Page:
Sydney is easily the most incredible and beautiful city I have ever been in. If you or someone you know wants to give me a job, therefore securing me a work visa, feel free to let me know on that one. Otherwise, it's gonna be pretty much impossible for me to stay here.... unless, I want to invest atleast $100,000 in government assets. Yeah.... that's not happening.... unless government assets means beer or something. I've otherwise considered spending some of my time over the next couple days sending out my resume to some boutique hotels around here and maybe even going on an interview or two. hmmmmm. don't get worried yet. they make it pretty impossible to immigrate here. (mom)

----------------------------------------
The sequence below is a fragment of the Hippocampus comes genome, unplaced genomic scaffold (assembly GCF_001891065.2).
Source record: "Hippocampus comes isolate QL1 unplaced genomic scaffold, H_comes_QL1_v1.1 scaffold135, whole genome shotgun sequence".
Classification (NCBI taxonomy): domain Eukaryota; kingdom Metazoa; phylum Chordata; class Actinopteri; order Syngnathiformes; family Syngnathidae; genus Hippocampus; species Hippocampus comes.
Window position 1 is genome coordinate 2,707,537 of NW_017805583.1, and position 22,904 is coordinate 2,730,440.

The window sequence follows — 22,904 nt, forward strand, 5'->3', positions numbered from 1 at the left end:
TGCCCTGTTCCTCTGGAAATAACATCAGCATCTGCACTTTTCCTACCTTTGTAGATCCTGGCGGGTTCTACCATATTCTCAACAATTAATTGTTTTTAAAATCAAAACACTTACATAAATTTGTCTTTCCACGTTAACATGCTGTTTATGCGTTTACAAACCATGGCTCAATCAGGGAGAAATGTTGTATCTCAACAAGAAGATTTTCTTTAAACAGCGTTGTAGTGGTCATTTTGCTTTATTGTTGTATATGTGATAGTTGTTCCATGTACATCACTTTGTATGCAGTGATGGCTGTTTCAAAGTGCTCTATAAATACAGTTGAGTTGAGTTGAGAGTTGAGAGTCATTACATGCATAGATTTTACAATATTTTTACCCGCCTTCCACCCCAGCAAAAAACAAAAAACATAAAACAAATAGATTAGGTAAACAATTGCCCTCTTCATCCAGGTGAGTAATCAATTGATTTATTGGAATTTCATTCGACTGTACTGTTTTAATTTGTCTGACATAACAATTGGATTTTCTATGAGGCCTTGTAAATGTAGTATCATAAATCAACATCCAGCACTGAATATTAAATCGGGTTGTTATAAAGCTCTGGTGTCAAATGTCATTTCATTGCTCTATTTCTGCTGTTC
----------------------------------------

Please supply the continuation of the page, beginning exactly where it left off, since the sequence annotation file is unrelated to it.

Sidenotes Re: Sydney

Sunday, October 09, 2005
I walked through the botanical gardens and down to the opera house. Very impressive. Then made my way back searching for clarks. Apparently they don't sell them here and everyone I ask has a very negative reaction. I guess they used to be issued to kids for school each year, so they all hate them. Not the wallabees, they hate the old man version of Clarks, but when I say "Clarks", they have bad memories.

So Lets Talk About Some Sydney